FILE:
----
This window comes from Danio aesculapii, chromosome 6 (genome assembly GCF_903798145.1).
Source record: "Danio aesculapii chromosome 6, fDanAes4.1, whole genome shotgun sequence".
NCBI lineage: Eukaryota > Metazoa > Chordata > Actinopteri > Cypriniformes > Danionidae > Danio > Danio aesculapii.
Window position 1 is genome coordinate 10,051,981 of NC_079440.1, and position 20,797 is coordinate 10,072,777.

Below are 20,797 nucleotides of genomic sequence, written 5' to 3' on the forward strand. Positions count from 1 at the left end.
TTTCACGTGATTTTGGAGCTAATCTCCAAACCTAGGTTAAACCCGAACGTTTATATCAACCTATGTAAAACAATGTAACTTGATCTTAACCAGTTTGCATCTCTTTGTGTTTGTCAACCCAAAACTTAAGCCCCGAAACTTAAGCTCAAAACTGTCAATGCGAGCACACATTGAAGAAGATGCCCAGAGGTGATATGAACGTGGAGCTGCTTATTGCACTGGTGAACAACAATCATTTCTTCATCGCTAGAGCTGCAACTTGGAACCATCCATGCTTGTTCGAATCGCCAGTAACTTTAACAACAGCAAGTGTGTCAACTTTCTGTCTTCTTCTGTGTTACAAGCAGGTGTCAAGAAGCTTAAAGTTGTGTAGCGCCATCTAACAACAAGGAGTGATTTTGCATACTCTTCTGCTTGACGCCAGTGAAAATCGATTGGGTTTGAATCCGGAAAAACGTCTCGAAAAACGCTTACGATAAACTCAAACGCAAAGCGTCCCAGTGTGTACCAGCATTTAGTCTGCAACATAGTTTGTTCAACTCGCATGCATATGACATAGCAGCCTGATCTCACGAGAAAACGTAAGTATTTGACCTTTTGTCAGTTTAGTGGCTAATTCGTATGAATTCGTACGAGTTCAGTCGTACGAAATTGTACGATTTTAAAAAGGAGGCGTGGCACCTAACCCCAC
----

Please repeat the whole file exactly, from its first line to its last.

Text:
This window comes from Danio aesculapii, chromosome 6 (genome assembly GCF_903798145.1).
Source record: "Danio aesculapii chromosome 6, fDanAes4.1, whole genome shotgun sequence".
NCBI lineage: Eukaryota > Metazoa > Chordata > Actinopteri > Cypriniformes > Danionidae > Danio > Danio aesculapii.
Window position 1 is genome coordinate 10,051,981 of NC_079440.1, and position 20,797 is coordinate 10,072,777.

Below are 20,797 nucleotides of genomic sequence, written 5' to 3' on the forward strand. Positions count from 1 at the left end.
TTTCACGTGATTTTGGAGCTAATCTCCAAACCTAGGTTAAACCCGAACGTTTATATCAACCTATGTAAAACAATGTAACTTGATCTTAACCAGTTTGCATCTCTTTGTGTTTGTCAACCCAAAACTTAAGCCCCGAAACTTAAGCTCAAAACTGTCAATGCGAGCACACATTGAAGAAGATGCCCAGAGGTGATATGAACGTGGAGCTGCTTATTGCACTGGTGAACAACAATCATTTCTTCATCGCTAGAGCTGCAACTTGGAACCATCCATGCTTGTTCGAATCGCCAGTAACTTTAACAACAGCAAGTGTGTCAACTTTCTGTCTTCTTCTGTGTTACAAGCAGGTGTCAAGAAGCTTAAAGTTGTGTAGCGCCATCTAACAACAAGGAGTGATTTTGCATACTCTTCTGCTTGACGCCAGTGAAAATCGATTGGGTTTGAATCCGGAAAAACGTCTCGAAAAACGCTTACGATAAACTCAAACGCAAAGCGTCCCAGTGTGTACCAGCATTTAGTCTGCAACATAGTTTGTTCAACTCGCATGCATATGACATAGCAGCCTGATCTCACGAGAAAACGTAAGTATTTGACCTTTTGTCAGTTTAGTGGCTAATTCGTATGAATTCGTACGAGTTCAGTCGTACGAAATTGTACGATTTTAAAAAGGAGGCGTGGCACCTAACCCCAC